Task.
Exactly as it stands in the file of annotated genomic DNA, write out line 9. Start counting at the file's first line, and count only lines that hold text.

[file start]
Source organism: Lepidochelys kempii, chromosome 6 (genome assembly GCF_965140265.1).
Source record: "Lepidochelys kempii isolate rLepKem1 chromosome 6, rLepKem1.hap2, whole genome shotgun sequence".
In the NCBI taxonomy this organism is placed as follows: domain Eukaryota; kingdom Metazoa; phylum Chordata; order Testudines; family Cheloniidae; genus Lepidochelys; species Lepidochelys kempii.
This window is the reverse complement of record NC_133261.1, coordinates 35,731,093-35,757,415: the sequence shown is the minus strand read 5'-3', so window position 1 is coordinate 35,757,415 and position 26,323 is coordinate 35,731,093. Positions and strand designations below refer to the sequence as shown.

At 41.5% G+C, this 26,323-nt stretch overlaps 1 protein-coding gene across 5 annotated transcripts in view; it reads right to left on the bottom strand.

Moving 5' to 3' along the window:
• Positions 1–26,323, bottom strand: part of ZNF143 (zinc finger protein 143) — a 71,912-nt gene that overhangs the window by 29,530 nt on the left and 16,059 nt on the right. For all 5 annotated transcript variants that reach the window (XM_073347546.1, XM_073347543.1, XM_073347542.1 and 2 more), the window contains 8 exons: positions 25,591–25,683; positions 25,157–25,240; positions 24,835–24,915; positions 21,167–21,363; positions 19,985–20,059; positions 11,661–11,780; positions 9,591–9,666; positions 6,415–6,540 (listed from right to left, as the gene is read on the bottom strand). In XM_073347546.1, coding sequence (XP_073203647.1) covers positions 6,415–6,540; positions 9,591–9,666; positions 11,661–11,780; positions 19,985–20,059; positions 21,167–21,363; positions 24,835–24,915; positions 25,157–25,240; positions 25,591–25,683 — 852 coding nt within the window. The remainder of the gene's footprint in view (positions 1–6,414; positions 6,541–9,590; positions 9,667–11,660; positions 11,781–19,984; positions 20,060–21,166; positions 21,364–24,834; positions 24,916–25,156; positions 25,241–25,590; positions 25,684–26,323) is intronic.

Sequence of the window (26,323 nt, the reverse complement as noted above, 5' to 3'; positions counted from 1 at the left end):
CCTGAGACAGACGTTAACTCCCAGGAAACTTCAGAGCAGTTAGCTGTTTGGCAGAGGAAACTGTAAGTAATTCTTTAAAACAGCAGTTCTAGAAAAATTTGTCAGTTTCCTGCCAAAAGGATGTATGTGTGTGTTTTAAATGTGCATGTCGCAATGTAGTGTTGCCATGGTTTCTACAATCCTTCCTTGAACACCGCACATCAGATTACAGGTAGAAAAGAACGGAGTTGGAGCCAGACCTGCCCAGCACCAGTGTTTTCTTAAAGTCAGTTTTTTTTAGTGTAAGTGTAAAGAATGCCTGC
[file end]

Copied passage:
CCTGAGACAGACGTTAACTCCCAGGAAACTTCAGAGCAGTTAGCTGTTTGGCAGAGGAAACTGTAAGTAATTCTTTAAAACAGCAGTTCTAGAAAAATTTGTCAGTTTCCTGCCAAAAGGATGTATGTGTGTGTTTTAAATGTGCATGTCGCAATGTAGTGTTGCCATGGTTTCTACAATCCTTCCTTGAACACCGCACATCAGATTACAGGTAGAAAAGAACGGAGTTGGAGCCAGACCTGCCCAGCACCAGTGTTTTCTTAAAGTCAGTTTTTTTTAGTGTAAGTGTAAAGAATGCCTGC